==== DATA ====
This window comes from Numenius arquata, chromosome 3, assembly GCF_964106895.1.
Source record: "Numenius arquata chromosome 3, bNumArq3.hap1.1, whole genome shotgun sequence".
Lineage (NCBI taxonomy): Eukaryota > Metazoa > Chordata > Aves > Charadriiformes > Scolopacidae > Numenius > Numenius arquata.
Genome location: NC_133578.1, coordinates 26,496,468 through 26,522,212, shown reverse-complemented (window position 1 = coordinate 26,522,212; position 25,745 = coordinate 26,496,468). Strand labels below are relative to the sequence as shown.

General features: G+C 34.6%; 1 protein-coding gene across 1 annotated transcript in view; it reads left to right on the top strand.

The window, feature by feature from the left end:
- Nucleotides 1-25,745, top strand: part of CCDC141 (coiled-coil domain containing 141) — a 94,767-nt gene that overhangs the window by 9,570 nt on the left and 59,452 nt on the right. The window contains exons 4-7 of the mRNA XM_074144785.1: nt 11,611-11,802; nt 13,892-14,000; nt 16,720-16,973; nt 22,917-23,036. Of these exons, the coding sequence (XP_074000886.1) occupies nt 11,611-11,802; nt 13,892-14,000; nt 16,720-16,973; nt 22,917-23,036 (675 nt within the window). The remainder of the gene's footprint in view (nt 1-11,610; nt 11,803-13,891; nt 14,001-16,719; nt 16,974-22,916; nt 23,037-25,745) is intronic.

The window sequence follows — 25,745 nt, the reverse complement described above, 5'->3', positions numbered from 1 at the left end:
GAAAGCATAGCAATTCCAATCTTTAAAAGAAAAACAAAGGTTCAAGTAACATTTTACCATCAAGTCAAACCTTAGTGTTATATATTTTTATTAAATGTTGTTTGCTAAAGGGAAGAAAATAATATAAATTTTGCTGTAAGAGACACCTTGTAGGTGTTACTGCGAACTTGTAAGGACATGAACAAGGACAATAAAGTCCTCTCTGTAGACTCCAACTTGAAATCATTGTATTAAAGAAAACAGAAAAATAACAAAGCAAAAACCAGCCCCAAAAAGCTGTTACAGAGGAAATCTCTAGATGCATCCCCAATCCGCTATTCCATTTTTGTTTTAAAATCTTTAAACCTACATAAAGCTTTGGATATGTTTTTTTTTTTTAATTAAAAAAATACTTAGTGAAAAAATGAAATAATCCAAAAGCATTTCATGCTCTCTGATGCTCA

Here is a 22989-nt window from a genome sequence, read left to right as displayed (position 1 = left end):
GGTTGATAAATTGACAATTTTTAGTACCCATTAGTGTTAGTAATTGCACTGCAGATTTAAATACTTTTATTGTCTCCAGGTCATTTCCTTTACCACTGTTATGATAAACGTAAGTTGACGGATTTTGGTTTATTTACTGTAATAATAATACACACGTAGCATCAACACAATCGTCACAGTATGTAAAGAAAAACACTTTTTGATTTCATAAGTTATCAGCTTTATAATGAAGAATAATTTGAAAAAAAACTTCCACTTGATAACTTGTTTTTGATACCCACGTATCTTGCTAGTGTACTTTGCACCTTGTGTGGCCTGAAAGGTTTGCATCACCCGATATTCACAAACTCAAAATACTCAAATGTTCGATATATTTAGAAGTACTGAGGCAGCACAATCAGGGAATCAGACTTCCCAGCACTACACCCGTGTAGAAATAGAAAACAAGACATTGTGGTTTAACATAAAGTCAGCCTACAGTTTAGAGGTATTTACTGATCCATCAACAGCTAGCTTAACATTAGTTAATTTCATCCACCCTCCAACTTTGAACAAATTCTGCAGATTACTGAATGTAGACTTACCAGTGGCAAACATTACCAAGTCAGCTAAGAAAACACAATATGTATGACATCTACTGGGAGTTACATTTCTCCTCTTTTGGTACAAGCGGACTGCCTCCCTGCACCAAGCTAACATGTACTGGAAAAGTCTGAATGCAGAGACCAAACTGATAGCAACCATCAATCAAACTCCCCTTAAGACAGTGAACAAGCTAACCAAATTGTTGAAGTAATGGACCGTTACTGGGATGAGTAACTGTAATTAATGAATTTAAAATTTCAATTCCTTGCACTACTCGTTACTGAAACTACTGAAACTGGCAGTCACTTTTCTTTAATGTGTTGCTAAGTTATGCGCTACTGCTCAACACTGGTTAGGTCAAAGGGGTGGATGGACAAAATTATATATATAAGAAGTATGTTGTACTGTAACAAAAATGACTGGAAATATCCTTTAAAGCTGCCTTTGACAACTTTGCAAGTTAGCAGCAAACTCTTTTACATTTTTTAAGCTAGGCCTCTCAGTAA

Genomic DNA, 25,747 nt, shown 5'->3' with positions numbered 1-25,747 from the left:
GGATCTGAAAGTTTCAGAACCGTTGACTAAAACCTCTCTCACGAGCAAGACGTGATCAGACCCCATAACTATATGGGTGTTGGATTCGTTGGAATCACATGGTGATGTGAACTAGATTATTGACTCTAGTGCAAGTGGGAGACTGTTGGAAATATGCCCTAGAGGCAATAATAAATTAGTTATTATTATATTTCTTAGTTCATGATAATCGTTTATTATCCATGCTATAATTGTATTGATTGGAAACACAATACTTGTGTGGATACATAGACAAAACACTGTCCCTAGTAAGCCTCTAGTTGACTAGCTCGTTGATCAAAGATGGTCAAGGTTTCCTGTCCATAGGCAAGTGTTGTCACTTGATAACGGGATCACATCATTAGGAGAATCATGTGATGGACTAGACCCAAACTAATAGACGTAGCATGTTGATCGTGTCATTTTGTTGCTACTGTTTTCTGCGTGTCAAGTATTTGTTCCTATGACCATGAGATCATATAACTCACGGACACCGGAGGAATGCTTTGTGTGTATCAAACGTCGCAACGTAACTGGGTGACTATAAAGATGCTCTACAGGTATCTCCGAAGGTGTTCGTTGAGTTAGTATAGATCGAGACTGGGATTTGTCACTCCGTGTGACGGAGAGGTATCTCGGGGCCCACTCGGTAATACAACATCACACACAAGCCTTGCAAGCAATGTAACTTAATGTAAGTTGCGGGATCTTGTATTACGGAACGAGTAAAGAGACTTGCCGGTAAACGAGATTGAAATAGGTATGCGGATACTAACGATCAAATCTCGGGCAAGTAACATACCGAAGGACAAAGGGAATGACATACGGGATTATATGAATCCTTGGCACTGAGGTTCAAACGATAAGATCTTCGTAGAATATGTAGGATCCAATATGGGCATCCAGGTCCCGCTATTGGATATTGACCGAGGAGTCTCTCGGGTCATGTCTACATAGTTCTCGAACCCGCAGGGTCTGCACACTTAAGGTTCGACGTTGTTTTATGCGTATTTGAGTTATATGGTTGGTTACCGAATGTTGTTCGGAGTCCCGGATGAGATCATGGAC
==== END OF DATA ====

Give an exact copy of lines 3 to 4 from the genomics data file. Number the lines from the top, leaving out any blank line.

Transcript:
Lineage (NCBI taxonomy): Eukaryota > Metazoa > Chordata > Aves > Charadriiformes > Scolopacidae > Numenius > Numenius arquata.
Genome location: NC_133578.1, coordinates 26,496,468 through 26,522,212, shown reverse-complemented (window position 1 = coordinate 26,522,212; position 25,745 = coordinate 26,496,468). Strand labels below are relative to the sequence as shown.